Are you planning a workshop, meeting, or event that needs effective facilitation? If so, you might want to check out this handy tool that I use to prepare, design, and deliver engaging and productive sessions.

Benjamin P. Taylor
4 min readNov 28, 2023


It’s called the facilitation canvas, and it helps you think through three key aspects of facilitation: planning, vibes, and process.

Join the discussion on LinkedIn: What’s your experience of being facilitated — what stands out? Good, or bad?

I remember a meeting where very experienced facilitators introduced the ‘helicopter view’ concept, to mocking laughter from some of the participants.

And a high-stakes, tense workshop where skilled facilitation had bitter enemies eating out of each other’s hands by the end.


Facilitation is an important skill. And no, you can’t ‘avoid facilitation entirely’.

You either accept default ways of doing business, or you intentionally create a context — which is facilitation. Either one has implications, for #Teamwork, #Leadership, #Innovation, #Strategy, and #OperationalExcellence.

I teach facilitation now as one part of the Level 7 #SystemsThinking Apprenticeship (links in comments), and there’s great material out there, there’s over-simplified material out there, there’s woo-woo, there’s expensive IP-protected stuff… the usual mix.

Grabbing some Liberating Structures to run a more interesting and different meeting is cool, but it’s important to understand the difference between ‘naïve facilitation’ and ‘deep facilitation’, and not get them mixed up.


So I created my own #canvas to help you think through how you’re approaching #facilitation. Let’s break it down:


🔹 It’s all about the right people. Who are the key contributors, content creators, and who needs to follow-up?

🔹 Preparation is key. Define ‘ready to roll’ and pinpoint that sweet spot of ‘just enough’ prep.

🔹 Inputs: content isn’t always king. Sometimes, it’s the other elements in play. Ask what’s needed beyond the obvious.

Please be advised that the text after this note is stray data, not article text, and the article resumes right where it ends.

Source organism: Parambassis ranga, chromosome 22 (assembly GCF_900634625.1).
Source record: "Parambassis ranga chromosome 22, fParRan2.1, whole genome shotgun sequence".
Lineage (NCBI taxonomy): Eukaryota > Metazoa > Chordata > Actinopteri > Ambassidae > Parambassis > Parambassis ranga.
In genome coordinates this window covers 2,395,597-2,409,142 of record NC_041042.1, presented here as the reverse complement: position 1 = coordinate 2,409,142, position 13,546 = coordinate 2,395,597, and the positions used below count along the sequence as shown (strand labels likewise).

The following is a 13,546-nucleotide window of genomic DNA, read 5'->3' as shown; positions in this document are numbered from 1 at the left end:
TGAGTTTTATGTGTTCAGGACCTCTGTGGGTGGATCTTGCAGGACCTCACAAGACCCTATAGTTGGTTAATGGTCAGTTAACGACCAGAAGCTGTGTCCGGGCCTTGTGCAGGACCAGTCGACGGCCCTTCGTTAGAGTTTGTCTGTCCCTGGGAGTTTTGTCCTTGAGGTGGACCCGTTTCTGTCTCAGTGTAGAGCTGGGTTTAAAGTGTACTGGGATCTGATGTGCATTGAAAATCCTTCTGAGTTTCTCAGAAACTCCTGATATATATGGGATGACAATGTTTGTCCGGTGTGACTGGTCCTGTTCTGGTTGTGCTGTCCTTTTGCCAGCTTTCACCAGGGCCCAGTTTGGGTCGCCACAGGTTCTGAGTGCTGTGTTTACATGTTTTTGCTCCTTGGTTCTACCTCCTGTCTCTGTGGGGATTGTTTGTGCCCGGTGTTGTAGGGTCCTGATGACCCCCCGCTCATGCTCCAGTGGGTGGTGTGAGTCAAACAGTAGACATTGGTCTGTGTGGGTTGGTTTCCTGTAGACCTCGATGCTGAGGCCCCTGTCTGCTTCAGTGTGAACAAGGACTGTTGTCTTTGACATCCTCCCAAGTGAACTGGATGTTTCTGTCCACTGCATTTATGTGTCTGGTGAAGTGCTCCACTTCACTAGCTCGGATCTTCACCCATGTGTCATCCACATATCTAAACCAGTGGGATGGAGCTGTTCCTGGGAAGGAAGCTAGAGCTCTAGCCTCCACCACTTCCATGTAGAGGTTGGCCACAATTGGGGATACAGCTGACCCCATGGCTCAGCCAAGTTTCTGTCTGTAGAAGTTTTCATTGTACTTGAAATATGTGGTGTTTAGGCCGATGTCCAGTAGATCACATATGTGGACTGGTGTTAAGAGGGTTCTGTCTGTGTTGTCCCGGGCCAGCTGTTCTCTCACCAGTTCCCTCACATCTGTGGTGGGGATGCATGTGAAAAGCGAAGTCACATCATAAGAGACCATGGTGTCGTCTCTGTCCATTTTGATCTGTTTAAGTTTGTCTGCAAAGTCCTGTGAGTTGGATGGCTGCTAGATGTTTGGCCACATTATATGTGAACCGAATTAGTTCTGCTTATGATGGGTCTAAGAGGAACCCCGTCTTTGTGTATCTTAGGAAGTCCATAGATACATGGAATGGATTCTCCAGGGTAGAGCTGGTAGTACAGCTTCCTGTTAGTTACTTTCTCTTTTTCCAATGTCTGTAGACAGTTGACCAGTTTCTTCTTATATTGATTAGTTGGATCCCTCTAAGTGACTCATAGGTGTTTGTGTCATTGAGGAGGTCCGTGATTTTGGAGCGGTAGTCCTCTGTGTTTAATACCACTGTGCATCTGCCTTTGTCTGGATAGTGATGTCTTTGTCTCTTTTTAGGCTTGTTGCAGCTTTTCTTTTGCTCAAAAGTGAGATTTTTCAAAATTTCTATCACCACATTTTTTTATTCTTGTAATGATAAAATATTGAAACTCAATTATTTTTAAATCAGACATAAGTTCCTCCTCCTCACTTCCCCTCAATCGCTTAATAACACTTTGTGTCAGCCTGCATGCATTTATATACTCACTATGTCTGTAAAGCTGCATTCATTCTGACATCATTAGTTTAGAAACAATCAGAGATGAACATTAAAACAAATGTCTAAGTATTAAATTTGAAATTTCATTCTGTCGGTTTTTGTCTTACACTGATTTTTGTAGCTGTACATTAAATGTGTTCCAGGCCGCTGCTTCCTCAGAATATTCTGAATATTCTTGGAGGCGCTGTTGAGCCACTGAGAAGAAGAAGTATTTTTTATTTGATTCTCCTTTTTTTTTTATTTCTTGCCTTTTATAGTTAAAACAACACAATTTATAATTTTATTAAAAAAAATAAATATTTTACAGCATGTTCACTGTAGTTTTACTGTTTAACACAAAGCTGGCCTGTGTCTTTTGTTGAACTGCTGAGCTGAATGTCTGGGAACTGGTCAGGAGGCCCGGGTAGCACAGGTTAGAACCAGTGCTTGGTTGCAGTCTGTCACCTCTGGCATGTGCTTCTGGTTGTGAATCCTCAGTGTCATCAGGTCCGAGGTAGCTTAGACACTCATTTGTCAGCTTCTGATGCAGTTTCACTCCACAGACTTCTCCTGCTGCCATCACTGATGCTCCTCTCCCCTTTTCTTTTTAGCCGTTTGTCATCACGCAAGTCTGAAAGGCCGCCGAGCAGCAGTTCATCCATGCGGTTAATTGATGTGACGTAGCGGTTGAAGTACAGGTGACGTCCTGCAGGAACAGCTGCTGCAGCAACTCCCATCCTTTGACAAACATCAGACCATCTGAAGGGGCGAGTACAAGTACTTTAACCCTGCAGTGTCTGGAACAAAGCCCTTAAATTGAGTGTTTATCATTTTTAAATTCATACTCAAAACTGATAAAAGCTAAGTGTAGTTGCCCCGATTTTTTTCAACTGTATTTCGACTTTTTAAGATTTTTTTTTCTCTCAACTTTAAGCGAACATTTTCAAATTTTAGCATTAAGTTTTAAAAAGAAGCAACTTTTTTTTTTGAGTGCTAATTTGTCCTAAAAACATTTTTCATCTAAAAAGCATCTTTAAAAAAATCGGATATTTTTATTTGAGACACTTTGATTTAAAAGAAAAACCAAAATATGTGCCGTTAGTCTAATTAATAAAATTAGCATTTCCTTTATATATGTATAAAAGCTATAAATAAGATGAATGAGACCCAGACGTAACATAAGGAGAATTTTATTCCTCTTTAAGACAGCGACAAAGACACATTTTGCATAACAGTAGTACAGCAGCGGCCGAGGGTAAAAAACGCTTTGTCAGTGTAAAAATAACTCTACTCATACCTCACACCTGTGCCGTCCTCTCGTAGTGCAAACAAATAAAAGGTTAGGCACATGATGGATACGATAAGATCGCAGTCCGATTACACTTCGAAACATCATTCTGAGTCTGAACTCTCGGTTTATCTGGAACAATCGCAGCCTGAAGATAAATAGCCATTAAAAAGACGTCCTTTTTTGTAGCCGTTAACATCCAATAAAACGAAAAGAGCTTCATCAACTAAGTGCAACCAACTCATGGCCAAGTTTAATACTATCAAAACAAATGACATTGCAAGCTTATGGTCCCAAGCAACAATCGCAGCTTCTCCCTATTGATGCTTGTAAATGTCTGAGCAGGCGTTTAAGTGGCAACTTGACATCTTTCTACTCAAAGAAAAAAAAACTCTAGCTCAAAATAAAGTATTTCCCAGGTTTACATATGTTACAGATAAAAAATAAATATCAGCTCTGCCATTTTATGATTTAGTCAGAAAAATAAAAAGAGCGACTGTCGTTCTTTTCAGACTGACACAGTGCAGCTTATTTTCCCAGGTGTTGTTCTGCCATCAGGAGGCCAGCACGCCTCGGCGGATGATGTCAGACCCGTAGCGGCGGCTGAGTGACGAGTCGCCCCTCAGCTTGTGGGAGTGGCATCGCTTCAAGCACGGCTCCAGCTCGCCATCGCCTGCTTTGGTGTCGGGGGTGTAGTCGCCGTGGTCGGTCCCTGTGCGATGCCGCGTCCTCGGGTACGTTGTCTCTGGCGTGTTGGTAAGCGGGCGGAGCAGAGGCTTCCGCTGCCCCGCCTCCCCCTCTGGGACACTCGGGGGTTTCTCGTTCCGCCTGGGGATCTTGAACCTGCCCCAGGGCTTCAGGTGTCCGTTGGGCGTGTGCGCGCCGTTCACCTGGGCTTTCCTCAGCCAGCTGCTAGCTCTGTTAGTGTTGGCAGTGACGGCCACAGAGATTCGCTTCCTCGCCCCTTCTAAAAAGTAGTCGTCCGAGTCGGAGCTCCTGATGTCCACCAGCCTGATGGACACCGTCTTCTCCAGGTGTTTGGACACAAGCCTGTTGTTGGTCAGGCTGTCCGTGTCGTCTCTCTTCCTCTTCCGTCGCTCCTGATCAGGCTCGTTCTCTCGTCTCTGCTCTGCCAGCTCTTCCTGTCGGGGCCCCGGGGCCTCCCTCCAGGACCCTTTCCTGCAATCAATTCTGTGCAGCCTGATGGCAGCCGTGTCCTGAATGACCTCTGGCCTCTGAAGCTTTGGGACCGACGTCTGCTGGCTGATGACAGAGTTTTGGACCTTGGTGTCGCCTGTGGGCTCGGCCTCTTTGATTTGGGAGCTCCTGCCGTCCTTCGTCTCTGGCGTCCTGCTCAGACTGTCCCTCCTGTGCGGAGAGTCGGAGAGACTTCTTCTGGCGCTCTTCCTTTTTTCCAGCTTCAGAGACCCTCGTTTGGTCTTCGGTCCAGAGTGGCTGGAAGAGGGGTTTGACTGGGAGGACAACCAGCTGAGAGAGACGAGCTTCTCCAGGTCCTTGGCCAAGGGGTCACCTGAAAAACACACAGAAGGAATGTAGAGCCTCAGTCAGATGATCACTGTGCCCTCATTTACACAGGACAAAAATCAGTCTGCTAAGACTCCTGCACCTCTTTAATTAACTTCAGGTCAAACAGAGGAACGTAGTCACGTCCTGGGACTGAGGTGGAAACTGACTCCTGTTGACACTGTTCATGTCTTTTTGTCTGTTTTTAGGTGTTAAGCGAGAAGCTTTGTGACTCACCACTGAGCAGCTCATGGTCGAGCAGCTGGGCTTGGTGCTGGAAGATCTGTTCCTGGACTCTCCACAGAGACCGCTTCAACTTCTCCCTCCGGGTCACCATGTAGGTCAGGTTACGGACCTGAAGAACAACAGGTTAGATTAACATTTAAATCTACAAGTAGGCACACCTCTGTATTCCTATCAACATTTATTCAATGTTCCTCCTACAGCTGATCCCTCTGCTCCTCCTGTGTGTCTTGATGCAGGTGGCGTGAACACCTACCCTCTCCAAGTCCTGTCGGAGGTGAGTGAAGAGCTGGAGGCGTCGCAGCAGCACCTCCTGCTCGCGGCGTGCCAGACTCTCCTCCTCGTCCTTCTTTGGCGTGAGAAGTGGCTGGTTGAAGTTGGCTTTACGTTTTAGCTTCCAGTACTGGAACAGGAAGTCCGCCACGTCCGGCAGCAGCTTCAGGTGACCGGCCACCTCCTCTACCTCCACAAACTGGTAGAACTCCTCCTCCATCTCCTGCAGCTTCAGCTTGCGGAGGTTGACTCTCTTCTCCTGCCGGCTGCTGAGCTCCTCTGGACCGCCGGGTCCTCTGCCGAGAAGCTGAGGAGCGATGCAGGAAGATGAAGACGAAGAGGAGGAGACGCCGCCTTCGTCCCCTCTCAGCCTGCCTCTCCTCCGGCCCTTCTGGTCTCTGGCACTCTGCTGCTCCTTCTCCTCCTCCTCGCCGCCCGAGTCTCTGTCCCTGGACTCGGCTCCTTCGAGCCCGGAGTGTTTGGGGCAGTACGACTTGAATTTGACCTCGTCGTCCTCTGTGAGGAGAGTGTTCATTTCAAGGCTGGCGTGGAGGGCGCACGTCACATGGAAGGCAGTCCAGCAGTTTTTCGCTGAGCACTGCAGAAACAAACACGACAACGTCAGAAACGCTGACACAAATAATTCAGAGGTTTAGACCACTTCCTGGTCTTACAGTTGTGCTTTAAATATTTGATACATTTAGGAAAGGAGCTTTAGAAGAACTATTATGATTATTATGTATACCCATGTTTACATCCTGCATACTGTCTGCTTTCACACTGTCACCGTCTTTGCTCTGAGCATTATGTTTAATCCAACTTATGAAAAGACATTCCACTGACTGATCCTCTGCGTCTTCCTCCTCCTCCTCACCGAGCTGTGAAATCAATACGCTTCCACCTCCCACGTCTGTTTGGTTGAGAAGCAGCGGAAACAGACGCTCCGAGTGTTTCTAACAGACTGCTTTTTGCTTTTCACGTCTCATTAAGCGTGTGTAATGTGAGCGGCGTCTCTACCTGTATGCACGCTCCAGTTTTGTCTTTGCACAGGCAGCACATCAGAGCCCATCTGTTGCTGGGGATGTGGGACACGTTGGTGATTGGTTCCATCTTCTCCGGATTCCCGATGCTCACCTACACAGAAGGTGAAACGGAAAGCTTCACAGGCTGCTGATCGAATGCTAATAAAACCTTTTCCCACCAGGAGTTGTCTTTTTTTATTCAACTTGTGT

🔹 Environment: the silent participant. What messages is your space sending? How does it shape the interaction?


The undercurrents of success or failure.

🔹 Pitfalls: identify them. Plan to avoid the worst.

🔹 Assumptions, values, beliefs: challenge yours. Are they serving the purpose?

🔹Intent: clarify it. One sentence, no ‘and’s.

🔹Container: cultivate the right holding space for the work ahead.


🔹Outcomes: visualise success.

🔹Outputs: what needs to be produced?

🔹Agenda: plan wisely, including everything essential.

🔹Reflection: how will we learn?

And then, of course, get ready to let go of any or all of it as the occasion demands.


So planning covers the practical aspects of the session, such as who needs to be involved, what content and inputs are needed, and how to prepare for the day. Vibes covers the emotional and relational aspects, such as how to avoid pitfalls, how to align your intent with the participants, and how to create a safe and conducive space. Process covers the methodological aspects, such as what outcomes and outputs are expected, how to design an effective agenda, and how to reflect and learn from the work.

The facilitation canvas is a simple but powerful tool that can help you plan, design, and deliver sessions that are engaging, productive, and fun. You can use it as a checklist, a brainstorming tool, or a conversation starter. You can also adapt it to your own context and needs. It’s not a one-size-fits-all solution, but a flexible and adaptable framework that can help you facilitate better.


Here’s the core content of the canvas:



Who needs to be there?

Who needs to produce content?

Who needs to follow up afterwards?


What does ‘ready to roll’ look like?

How will we know when we’ve done just enough?


What content — if any — is needed?

What else is needed as an input on the day?


What plans does the environment have for participants?

What cues is the space giving?



How might this go horribly wrong? What’s the worst possible outcome?

How can we avoid the bear-traps?

Assumptions, values, and beliefs

What assumptions, values, and beliefs do I currently hold? How useful are they? What would be better?


Do I hold a good and clear intent? Can I write it in a single sentence with no ‘and’?

What other intents are being brought into the space?


How can I create the right kind of ‘space’ for the work that needs to be done?



What does good look like?


What do we need to produce?


How should we best plan the session?

What do we need to include in that plan?


How will we learn from the work?

To sign up for my sessions (consulting part (a) and (b), facilitation skills, workshop design, productive conversations, and large group interventions), look here:

And if you’re interested in the Level 7 Systems Thinking Apprenticeship, go here: